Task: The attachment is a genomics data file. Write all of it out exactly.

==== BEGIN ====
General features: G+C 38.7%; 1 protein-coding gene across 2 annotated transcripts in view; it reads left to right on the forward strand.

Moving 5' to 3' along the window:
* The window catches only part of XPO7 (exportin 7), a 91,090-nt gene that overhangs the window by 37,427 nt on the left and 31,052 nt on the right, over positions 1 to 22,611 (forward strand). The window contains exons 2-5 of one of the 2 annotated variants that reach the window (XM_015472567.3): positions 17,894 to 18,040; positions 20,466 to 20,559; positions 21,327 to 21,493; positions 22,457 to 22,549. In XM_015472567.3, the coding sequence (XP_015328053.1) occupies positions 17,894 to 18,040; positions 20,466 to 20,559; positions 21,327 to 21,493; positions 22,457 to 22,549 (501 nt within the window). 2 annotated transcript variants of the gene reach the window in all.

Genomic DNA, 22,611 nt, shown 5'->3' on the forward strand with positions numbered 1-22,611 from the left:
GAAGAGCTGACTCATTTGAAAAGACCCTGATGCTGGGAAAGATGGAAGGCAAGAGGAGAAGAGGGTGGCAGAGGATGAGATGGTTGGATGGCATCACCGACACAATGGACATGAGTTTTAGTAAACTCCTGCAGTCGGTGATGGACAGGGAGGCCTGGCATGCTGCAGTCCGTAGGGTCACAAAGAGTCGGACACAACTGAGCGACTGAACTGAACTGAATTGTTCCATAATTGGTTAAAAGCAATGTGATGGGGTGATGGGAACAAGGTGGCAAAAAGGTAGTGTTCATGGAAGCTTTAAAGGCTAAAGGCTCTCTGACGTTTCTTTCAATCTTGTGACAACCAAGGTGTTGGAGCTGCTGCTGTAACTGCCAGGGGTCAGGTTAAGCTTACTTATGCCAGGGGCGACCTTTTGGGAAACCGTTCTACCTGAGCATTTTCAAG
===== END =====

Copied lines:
General features: G+C 38.7%; 1 protein-coding gene across 2 annotated transcripts in view; it reads left to right on the forward strand.

Moving 5' to 3' along the window:
* The window catches only part of XPO7 (exportin 7), a 91,090-nt gene that overhangs the window by 37,427 nt on the left and 31,052 nt on the right, over positions 1 to 22,611 (forward strand). The window contains exons 2-5 of one of the 2 annotated variants that reach the window (XM_015472567.3): positions 17,894 to 18,040; positions 20,466 to 20,559; positions 21,327 to 21,493; positions 22,457 to 22,549. In XM_015472567.3, the coding sequence (XP_015328053.1) occupies positions 17,894 to 18,040; positions 20,466 to 20,559; positions 21,327 to 21,493; positions 22,457 to 22,549 (501 nt within the window). 2 annotated transcript variants of the gene reach the window in all.

Genomic DNA, 22,611 nt, shown 5'->3' on the forward strand with positions numbered 1-22,611 from the left:
GAAGAGCTGACTCATTTGAAAAGACCCTGATGCTGGGAAAGATGGAAGGCAAGAGGAGAAGAGGGTGGCAGAGGATGAGATGGTTGGATGGCATCACCGACACAATGGACATGAGTTTTAGTAAACTCCTGCAGTCGGTGATGGACAGGGAGGCCTGGCATGCTGCAGTCCGTAGGGTCACAAAGAGTCGGACACAACTGAGCGACTGAACTGAACTGAATTGTTCCATAATTGGTTAAAAGCAATGTGATGGGGTGATGGGAACAAGGTGGCAAAAAGGTAGTGTTCATGGAAGCTTTAAAGGCTAAAGGCTCTCTGACGTTTCTTTCAATCTTGTGACAACCAAGGTGTTGGAGCTGCTGCTGTAACTGCCAGGGGTCAGGTTAAGCTTACTTATGCCAGGGGCGACCTTTTGGGAAACCGTTCTACCTGAGCATTTTCAAG